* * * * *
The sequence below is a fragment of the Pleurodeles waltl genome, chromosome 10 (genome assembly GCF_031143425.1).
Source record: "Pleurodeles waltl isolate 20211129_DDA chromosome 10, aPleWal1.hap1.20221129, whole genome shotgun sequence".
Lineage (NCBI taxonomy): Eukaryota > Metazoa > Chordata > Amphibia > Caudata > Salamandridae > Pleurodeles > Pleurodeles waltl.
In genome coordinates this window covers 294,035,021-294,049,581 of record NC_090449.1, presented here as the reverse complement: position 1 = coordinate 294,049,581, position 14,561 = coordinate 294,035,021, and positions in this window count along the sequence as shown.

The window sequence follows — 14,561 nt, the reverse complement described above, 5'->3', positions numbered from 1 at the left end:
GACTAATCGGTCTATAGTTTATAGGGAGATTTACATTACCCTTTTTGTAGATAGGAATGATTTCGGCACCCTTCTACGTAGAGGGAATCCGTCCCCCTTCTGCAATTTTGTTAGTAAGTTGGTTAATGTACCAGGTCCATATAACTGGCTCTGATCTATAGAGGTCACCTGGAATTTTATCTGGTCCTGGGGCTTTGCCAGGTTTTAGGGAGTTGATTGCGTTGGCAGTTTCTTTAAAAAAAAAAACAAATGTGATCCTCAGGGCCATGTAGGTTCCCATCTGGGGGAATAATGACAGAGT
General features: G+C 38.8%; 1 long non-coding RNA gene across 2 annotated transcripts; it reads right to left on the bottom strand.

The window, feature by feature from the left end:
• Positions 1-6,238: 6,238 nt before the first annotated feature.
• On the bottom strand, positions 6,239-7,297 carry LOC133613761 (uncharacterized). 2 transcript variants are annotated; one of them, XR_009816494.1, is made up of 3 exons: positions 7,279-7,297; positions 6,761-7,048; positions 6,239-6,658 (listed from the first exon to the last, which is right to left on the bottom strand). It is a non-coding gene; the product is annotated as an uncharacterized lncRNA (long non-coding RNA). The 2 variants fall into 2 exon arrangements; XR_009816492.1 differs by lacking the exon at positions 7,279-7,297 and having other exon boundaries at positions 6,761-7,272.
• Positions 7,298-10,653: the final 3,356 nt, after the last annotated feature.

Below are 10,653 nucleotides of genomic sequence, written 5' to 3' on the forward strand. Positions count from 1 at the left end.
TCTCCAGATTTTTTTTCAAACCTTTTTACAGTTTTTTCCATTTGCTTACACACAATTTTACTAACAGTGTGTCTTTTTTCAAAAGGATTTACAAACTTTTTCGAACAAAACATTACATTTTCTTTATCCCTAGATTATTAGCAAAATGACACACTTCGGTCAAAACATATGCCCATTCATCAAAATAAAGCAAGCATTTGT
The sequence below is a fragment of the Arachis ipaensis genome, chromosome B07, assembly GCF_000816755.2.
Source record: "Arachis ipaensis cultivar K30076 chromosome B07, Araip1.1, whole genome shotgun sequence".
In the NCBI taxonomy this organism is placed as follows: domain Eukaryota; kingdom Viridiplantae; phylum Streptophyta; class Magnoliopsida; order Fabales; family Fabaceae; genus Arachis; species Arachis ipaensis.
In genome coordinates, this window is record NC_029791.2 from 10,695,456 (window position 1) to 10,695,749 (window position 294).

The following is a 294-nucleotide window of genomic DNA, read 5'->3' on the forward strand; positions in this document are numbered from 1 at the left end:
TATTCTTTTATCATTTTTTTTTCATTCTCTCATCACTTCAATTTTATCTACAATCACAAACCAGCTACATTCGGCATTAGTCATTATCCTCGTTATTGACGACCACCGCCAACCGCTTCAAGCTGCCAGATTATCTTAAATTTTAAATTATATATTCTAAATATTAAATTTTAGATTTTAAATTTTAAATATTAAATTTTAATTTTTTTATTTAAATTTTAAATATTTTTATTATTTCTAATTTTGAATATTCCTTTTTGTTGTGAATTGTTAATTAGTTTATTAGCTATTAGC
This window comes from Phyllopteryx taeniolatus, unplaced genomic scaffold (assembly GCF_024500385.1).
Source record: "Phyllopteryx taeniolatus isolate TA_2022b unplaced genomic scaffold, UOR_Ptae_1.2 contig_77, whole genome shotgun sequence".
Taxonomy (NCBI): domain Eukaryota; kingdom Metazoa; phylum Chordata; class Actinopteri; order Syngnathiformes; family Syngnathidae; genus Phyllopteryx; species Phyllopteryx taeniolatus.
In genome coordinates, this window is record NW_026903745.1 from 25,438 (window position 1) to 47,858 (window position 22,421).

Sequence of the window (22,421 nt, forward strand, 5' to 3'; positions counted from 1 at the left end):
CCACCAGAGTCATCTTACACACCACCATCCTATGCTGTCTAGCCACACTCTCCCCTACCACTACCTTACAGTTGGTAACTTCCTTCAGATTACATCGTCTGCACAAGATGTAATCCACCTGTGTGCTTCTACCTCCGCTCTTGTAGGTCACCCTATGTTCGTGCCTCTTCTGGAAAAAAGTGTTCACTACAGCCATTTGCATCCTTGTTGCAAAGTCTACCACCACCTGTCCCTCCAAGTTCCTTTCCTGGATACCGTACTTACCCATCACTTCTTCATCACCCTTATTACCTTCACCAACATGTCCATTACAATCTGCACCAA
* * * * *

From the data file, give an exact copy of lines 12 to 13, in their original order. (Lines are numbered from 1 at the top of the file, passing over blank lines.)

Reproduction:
Below are 10,653 nucleotides of genomic sequence, written 5' to 3' on the forward strand. Positions count from 1 at the left end.
TCTCCAGATTTTTTTTCAAACCTTTTTACAGTTTTTTCCATTTGCTTACACACAATTTTACTAACAGTGTGTCTTTTTTCAAAAGGATTTACAAACTTTTTCGAACAAAACATTACATTTTCTTTATCCCTAGATTATTAGCAAAATGACACACTTCGGTCAAAACATATGCCCATTCATCAAAATAAAGCAAGCATTTGT